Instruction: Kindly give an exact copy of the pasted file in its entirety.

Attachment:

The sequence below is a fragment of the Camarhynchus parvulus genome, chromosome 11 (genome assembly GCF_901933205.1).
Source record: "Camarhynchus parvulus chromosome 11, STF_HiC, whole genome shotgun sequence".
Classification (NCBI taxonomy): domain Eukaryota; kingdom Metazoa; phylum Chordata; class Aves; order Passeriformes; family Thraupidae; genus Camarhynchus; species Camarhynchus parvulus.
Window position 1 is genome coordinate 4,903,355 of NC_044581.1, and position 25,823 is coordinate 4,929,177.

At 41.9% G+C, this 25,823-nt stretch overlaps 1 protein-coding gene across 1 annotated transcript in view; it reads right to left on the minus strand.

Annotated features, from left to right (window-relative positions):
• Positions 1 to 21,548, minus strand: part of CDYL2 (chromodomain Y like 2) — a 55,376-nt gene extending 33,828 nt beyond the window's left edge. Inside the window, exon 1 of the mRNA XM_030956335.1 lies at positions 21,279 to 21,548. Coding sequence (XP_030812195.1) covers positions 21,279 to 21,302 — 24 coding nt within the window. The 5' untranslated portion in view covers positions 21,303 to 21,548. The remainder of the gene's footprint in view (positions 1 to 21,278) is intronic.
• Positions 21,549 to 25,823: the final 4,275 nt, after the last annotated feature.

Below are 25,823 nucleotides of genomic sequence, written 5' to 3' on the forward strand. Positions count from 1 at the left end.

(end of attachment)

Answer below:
The sequence below is a fragment of the Camarhynchus parvulus genome, chromosome 11 (genome assembly GCF_901933205.1).
Source record: "Camarhynchus parvulus chromosome 11, STF_HiC, whole genome shotgun sequence".
Classification (NCBI taxonomy): domain Eukaryota; kingdom Metazoa; phylum Chordata; class Aves; order Passeriformes; family Thraupidae; genus Camarhynchus; species Camarhynchus parvulus.
Window position 1 is genome coordinate 4,903,355 of NC_044581.1, and position 25,823 is coordinate 4,929,177.

At 41.9% G+C, this 25,823-nt stretch overlaps 1 protein-coding gene across 1 annotated transcript in view; it reads right to left on the minus strand.

Annotated features, from left to right (window-relative positions):
• Positions 1 to 21,548, minus strand: part of CDYL2 (chromodomain Y like 2) — a 55,376-nt gene extending 33,828 nt beyond the window's left edge. Inside the window, exon 1 of the mRNA XM_030956335.1 lies at positions 21,279 to 21,548. Coding sequence (XP_030812195.1) covers positions 21,279 to 21,302 — 24 coding nt within the window. The 5' untranslated portion in view covers positions 21,303 to 21,548. The remainder of the gene's footprint in view (positions 1 to 21,278) is intronic.
• Positions 21,549 to 25,823: the final 4,275 nt, after the last annotated feature.

Below are 25,823 nucleotides of genomic sequence, written 5' to 3' on the forward strand. Positions count from 1 at the left end.